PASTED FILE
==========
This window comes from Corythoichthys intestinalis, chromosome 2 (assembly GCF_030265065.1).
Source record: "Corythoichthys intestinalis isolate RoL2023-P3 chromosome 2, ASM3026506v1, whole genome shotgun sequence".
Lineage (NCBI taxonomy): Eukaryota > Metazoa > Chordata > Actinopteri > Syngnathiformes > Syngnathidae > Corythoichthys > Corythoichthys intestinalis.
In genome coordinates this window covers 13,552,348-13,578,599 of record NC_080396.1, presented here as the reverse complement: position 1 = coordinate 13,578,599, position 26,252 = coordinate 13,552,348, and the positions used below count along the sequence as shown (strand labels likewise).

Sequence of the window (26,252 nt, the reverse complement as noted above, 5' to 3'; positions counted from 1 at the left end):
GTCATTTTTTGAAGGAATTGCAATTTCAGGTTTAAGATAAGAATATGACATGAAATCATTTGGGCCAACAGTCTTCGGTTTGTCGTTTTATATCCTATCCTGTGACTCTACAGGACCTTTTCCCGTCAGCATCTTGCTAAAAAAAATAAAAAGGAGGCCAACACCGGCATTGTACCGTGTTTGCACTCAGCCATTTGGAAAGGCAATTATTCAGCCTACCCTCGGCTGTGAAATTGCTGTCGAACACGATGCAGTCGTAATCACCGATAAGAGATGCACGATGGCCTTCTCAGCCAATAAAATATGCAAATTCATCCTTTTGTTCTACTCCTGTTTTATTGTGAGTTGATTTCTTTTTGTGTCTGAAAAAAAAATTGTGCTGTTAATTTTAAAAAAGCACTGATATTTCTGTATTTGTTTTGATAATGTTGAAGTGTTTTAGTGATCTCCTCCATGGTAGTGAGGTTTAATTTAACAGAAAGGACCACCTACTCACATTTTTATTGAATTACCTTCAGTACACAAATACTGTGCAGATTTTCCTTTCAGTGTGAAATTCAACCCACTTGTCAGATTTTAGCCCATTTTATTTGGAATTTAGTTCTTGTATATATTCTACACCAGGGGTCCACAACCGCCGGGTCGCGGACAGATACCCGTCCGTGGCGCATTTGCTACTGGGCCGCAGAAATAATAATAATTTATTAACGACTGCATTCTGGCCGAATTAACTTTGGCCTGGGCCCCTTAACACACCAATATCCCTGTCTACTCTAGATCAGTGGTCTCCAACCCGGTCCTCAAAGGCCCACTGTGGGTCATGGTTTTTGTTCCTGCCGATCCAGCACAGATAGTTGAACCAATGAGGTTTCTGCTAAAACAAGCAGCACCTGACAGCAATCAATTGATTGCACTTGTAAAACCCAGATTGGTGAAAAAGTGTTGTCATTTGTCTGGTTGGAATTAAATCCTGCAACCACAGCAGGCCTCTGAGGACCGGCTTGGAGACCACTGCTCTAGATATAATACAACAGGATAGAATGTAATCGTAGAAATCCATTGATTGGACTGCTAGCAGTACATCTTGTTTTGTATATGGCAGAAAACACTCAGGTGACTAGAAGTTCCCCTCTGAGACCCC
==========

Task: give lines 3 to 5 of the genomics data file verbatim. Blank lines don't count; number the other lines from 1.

Lineage (NCBI taxonomy): Eukaryota > Metazoa > Chordata > Actinopteri > Syngnathiformes > Syngnathidae > Corythoichthys > Corythoichthys intestinalis.
In genome coordinates this window covers 13,552,348-13,578,599 of record NC_080396.1, presented here as the reverse complement: position 1 = coordinate 13,578,599, position 26,252 = coordinate 13,552,348, and the positions used below count along the sequence as shown (strand labels likewise).

Sequence of the window (26,252 nt, the reverse complement as noted above, 5' to 3'; positions counted from 1 at the left end):